Where Does The Plastic Waste In Our Seas Come From?
Which rubbish actually ends up in the sea?
You've probably seen the pictures of littered beaches. They usually show a mélange of everything that the human household has to offer, from juice packets to PET bottles or the famous plastic bag. Although they were indispensable in the 1990s, today plastic bags are already much rarer in Central Europe and are increasingly being banished from shops.
Even if the rubbish in the sea didn't come directly from our bins, we are all responsible for it. We have to solve this crisis together, because a quarter of the rubbish that ends up in the sea consists of plastic, and this takes hundreds, or even thousands, of years to decompose.
Where do microplastics come from?
Even if it seems like you should breathe a sigh of relief afterwards, the decomposition of plastic bottles and co. is not good in itself, because larger plastic parts break down into smaller and smaller particles until they are finally less than 5mm in size and are referred to as microplastics. Fish and other sea creatures mistake these small particles for plankton and ingest them. The microplastics enter these creatures and can subsequently be passed to humans.
What most of us don't know is that a huge proportion of microplastics come from the tyre wear on our cars. A car tyre weighs about 1 to 1.5 kg less when disposed of than when manufactured. According to a study from 2017, this can even be considered the main cause of microplastics and could make up around a quarter of the plastic waste in the oceans. The only way to prevent this pollution is to leave the car behind or not buy one in the first place.
"No straw, please!"
No, it is not enough to order your drink at the bar without a straw from now on. Straws have become the epitome of unnecessary plastic waste and - don't get us wrong - it is important and good to do without them! Unfortunately, we also have to be aware that they only make up a marginal portion of the plastic waste in the sea.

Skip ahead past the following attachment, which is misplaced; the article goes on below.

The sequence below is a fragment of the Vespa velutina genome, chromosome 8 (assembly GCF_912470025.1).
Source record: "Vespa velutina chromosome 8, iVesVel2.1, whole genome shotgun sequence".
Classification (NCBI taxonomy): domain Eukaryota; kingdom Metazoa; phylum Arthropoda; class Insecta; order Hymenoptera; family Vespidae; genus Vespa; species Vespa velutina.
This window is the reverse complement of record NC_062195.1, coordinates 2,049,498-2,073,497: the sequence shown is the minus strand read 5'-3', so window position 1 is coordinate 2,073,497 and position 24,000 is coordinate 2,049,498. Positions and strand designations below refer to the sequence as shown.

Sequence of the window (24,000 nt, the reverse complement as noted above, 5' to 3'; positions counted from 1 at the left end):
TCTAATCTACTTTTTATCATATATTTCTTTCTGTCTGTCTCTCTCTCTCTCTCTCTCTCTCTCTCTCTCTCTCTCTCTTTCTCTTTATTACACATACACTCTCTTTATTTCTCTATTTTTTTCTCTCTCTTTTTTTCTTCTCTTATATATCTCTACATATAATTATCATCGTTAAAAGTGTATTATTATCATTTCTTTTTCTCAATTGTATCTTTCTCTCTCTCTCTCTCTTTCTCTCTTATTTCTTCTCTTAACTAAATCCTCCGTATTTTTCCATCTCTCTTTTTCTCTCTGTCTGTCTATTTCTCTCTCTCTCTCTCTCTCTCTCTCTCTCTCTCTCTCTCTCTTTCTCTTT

Using cosmetic products without microplastics also makes sense, but this won't save the turtles, since, unfortunately, a huge proportion of the plastic in the sea consists of fishing waste and abandoned fishing nets. We can only indirectly reduce this unbelievable amount of plastic by immediately stopping eating fish. This is the only way to take the wind out of the sails of the industry and reduce waste in the sea.
The only way to reduce pollution in our oceans is through measures that protect our climate and the environment:
- Switch to public transport whenever possible
- Share a car with others if possible; Car sharing models are becoming more important and more accessible
- Consume as little as necessary; do without questionable products and ingredients
- Consumption leads to plastic waste, so it is best to buy plastic-free packaging and avoid unnecessary products *
- Eliminate fish and seafood from your diet
- Avoid animal products in food, but also in household accessories, clothing, etc.
* By the way, our tubes are made of bio-based plastic from sugar cane and are therefore of course recyclable!
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